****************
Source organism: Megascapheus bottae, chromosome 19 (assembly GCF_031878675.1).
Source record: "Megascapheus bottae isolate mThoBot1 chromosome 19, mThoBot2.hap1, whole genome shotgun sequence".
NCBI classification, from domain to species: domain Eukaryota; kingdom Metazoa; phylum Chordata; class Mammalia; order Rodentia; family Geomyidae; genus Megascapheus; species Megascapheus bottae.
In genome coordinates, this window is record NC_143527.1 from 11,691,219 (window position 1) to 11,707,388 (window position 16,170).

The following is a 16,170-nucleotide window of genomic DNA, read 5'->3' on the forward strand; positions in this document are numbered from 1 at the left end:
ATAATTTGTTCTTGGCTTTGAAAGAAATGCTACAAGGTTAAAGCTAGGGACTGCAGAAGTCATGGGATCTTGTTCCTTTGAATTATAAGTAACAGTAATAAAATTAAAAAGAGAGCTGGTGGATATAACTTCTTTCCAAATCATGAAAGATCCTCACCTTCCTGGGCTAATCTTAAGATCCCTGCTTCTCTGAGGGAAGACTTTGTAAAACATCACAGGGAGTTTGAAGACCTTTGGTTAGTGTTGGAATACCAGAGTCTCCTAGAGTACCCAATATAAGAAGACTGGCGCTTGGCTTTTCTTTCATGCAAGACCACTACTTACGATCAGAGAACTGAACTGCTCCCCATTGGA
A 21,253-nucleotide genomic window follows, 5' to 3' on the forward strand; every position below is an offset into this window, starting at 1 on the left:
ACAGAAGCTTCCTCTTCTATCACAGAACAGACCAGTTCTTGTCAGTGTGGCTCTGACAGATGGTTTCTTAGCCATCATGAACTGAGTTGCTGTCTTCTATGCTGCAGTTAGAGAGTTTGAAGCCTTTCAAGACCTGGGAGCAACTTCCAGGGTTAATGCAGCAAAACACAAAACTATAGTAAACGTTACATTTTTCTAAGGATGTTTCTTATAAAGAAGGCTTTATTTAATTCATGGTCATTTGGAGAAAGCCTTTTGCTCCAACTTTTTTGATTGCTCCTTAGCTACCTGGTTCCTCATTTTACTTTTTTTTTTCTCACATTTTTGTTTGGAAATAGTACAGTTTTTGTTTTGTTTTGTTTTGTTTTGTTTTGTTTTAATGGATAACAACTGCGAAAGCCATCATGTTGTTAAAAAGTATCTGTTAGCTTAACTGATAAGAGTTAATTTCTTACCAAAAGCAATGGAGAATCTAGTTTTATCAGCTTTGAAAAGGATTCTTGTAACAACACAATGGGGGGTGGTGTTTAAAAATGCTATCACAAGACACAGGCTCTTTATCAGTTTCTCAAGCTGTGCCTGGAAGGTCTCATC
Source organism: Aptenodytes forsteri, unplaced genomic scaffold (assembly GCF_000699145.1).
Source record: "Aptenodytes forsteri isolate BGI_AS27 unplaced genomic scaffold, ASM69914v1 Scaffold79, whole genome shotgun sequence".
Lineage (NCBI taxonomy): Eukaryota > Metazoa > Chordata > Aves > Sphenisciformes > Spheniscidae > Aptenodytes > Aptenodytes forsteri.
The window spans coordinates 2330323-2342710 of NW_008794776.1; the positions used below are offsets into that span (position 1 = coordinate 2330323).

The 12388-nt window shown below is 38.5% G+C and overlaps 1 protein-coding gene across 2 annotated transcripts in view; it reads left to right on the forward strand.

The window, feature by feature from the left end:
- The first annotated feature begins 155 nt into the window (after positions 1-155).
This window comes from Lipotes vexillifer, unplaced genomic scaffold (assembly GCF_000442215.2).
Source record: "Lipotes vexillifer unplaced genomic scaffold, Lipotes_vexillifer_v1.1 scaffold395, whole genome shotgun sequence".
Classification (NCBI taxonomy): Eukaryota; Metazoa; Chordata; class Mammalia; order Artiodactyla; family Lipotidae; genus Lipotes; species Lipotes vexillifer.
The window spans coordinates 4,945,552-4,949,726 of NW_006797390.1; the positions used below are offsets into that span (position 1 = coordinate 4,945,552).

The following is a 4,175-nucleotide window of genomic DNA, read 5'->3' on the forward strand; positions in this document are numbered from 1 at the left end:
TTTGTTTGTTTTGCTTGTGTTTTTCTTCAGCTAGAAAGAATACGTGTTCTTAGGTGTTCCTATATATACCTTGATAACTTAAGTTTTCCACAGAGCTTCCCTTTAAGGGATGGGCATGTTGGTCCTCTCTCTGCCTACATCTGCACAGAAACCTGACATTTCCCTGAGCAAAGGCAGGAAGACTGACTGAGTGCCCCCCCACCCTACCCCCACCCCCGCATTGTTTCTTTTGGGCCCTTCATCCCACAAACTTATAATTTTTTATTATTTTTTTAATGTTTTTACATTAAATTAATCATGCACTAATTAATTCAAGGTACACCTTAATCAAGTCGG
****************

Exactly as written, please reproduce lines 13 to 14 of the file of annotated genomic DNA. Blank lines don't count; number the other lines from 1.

The 12388-nt window shown below is 38.5% G+C and overlaps 1 protein-coding gene across 2 annotated transcripts in view; it reads left to right on the forward strand.

The window, feature by feature from the left end: